Omar Trinidad outpoints game-but-outgunned Adan Ochoa
COMMERCE, Calif. – Omar Cande Trinidad knocked two birds with one stone Friday night.
Trinidad claimed Los Angeles-area bragging rights in his clash against Adan Ochoa and solidified his standing as a legit featherweight prospect.
After overcoming a slow start, Trinidad defeated Ochoa by unanimous decision before a raucous and sold-out crowd at Commerce Casino.
Scores were 80-72, 80-72, and 78-74 for Trinidad, who improved to 12-0-1, 9 knockouts.
The clash between Trinidad and Ochoa became a war-of-words following Trinidad’s last bout on January 27, a second-round knockout win over Jose Luis Ramirez. After the fight, Ochoa got in the ring and challenged Trinidad to a fight.
At Thursday’s weigh-in, both fighters had to be separated after the traditional face-off.
Friday’s fight was even early on, partly due to Ochoa working behind a jab and Trinidad starting off slowly. By the fourth round, it was all Trinidad’s fight.
After a feeling-out opening round, Trinidad, who resides in the Boyle Heights area of East Los Angeles, began letting his hands go, throwing and landing two- and three-punches combinations. He worked from the center of the ring, walking Ochoa down, as Ochoa looked to counter.
Ochoa, who resides in Compton, did find success in the third round, landing a series of right hands to the head of Trinidad.
By the middle rounds, Trinidad swung momentum in his favor, focusing his attack to the body of Ochoa, throwing and landing a series of right hands and left hooks. Trinidad excelled in round 6, battering Ochoa, whose punch output dropped considerably. Ochoa was relegated to throwing one punch at a time and looked fought defensively with each passing moment.
Trinidad’s punch volume increased, particularly in Round 7, as he continued to put Ochoa on the defensive. Trinidad went for broke in the final round as he was on the attack, hoping to score a knockdown. Ochoa was able to hold on until the final bell, at which time, both fighters embraced, putting aside their trash talk and animosity.
“He (Ochoa) has heart,” said Trinidad after the fight. “He did a hell of a job. It takes two to tango.”
“I just want to stay active. I love fighting. I love representing my city.”
Ochoa drops to 12-3, 1 NC, 5 KOs.
In the co-feature, and a four-round middleweight attraction, Gabriel Silva was successful in his professional debut, defeating Angelo Thompson by unanimous decision.
Scores were 39-36, 39-36, and 38-37 for Silva.
The taller-Silva landed the more-telling punches throughout the fight, but the southpaw Thompson did connect with a barrage of punches. Thompson was deducted a point in round 3 for holding and hitting on the break.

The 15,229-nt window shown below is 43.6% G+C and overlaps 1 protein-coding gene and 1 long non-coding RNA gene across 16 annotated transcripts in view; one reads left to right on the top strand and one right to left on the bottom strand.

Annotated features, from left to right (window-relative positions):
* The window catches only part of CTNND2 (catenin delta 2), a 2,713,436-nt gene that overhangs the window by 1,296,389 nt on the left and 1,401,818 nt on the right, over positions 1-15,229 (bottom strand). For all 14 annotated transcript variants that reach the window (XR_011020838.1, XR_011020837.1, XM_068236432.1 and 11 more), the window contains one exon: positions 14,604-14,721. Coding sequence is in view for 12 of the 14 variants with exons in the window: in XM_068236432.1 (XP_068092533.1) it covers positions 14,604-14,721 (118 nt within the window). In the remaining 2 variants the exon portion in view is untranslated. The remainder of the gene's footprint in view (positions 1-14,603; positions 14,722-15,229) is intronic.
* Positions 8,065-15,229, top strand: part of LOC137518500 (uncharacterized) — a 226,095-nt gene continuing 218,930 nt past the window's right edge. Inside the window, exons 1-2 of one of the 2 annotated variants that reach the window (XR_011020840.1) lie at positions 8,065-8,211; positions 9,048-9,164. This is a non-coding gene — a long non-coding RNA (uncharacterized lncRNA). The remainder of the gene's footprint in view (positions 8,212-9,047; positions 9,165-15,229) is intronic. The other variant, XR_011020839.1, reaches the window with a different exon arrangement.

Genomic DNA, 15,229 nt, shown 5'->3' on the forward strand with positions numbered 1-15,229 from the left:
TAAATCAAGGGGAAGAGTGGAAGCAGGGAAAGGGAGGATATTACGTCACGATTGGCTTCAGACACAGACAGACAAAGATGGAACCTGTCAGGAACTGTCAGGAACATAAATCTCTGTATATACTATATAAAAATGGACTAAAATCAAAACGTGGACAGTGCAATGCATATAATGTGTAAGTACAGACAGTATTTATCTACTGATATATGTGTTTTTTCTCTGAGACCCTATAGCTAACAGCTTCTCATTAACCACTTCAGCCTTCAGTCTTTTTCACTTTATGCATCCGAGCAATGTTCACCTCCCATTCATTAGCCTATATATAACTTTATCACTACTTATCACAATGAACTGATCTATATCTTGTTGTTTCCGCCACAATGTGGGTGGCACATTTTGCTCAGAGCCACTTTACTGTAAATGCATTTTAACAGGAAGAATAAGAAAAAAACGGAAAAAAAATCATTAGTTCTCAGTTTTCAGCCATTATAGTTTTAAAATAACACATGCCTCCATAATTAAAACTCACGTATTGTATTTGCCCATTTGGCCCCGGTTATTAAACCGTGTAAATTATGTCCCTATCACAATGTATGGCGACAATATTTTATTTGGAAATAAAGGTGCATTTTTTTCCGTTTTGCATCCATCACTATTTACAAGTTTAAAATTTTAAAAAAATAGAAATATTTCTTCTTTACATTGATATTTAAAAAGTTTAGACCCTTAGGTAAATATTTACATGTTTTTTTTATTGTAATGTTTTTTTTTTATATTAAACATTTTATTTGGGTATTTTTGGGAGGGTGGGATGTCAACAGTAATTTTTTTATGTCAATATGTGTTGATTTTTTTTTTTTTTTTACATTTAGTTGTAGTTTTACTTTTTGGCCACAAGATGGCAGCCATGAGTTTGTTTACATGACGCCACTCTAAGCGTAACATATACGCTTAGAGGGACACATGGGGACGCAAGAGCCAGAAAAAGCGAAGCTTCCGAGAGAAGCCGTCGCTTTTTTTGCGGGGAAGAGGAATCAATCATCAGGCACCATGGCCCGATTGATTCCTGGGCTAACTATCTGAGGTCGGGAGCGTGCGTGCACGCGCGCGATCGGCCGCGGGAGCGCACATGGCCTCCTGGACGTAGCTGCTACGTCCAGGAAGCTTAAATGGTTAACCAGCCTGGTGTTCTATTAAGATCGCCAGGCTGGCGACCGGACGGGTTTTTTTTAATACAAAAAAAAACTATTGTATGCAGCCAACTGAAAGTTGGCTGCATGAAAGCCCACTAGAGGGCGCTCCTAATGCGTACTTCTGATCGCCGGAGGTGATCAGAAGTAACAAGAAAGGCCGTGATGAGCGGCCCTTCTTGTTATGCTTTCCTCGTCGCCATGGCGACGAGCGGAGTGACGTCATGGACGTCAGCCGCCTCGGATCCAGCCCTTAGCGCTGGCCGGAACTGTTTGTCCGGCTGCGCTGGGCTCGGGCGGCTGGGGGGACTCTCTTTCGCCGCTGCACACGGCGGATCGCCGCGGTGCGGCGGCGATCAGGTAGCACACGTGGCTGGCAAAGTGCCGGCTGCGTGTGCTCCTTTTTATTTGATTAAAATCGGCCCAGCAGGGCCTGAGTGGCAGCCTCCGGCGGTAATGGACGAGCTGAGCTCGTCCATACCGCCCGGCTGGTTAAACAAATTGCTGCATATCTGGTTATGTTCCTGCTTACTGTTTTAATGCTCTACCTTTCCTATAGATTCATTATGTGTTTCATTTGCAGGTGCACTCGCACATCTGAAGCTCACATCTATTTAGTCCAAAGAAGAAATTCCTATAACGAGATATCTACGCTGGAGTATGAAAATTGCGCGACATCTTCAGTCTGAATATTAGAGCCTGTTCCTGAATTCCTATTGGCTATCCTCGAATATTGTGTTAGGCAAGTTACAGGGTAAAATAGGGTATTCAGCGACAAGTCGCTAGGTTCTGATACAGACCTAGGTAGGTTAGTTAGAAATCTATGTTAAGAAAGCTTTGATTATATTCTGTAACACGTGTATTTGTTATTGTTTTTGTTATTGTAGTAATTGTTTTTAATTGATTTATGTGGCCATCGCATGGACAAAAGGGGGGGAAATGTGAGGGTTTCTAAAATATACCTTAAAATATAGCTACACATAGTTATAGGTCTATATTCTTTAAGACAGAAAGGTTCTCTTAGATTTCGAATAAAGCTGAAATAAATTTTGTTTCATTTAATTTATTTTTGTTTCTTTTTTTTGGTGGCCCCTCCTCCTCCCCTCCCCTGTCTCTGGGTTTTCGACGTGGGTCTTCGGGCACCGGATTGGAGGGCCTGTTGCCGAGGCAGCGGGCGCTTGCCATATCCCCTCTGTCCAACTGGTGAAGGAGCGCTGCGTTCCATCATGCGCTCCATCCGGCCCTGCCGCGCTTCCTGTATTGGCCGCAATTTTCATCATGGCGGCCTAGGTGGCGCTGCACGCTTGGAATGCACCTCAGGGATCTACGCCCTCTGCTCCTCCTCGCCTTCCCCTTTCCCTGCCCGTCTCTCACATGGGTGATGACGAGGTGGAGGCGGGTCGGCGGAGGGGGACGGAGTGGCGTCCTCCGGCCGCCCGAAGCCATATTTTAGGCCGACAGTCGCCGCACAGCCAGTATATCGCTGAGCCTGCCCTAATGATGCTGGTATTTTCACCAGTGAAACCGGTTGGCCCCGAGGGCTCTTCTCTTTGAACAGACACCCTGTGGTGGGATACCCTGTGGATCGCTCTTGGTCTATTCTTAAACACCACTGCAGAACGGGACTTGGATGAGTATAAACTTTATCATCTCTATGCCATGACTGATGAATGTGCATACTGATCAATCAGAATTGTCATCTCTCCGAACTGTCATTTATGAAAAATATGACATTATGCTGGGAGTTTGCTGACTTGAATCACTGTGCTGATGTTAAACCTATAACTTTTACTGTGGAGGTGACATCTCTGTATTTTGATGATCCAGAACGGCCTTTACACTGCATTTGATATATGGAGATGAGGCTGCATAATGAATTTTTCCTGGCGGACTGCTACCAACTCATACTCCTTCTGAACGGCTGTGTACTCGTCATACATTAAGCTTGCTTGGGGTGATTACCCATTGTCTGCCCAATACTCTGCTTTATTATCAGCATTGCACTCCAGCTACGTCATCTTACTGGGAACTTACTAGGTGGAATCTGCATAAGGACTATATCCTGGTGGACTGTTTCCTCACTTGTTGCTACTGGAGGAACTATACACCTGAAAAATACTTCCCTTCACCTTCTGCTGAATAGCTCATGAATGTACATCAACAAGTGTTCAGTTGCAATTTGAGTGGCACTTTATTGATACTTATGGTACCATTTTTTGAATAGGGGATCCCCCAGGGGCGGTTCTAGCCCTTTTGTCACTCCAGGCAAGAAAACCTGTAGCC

Silva is the son of MMA legend Anderson Silva, who was in Gabriel’s corner and celebrated his 48th birthday Friday night.
Thompson, who resides in Irvington, New Jersey, drops to 0-7.
Junior welterweight prospect Cain Sandoval dropped Jose Angulo of Ecuador twice en route to a knockout win in Round 5.
Sandoval, who resides in Sacramento and recently signed a promotional deal with 360 Boxing Promotions, was the more-effective fighter and the aggressor from the opening bell. He dropped Angulo with a barrage of punches towards the end of the second round.
Angulo was game, even at times showboating to the crowd, but was not able to keep Sandoval away from him, even as he attempted to box from distance.
Early in Round 5, another barrage of punches dropped Angulo to the canvas. Angulo fought back, even connecting to the head of Sandoval, who later landed another barrage of punches that stunned Angulo. Referee Jack Reiss saw enough and stopped the bout at 2:34.
Angulo drops to 14-6, 7 KOs and has now lost his last four bouts.
Light heavyweight Umar Dzambekov battered Nathan Sharp (4-5, 2 KOs) of Merced, California before earning a knockout win in Round 3.
The southpaw Dzambekov (4-0, 3 KOs), who is originally from Grozny, Russia and now resides in Los Angeles, dropped Sharp with a right hook to the head in round 1. Dzambekov continued to connect with combinations, particularly with hooks to the body. Referee Eddie Hernandez saw enough and stopped the bout at 2:24, saving Sharp from further punishment.
Welterweights Osvaldo Lopez (4-0-1, 4 KOs) of nearby Maywood and Jose Manuel Gomez fought to a split-decision draw. Each fighter won 58-56 on a judge’s scorecard while the third judge scored the bout 57-57. Gomez, who resides in Livermore, California, goes to 4-2-1, 4 KOs.
In the opening bout of the 360 Boxing Promotions card, flyweight Gloria Munguilla of Los Angeles improved to 3-0, defeating Nikki Williams, who was making her pro debut in an action fight. One judge scored the bout 38-38, while the other two judges scored the bout 40-36 and 39-37 for Munguilla. Williams also resides in Los Angeles.
Francisco A. Salazar has written for The Ring since October 2013 and has covered boxing in Southern California and abroad since 2000. Francisco also covers boxing for the Ventura County (California) Star newspaper. He can be reached at [email protected]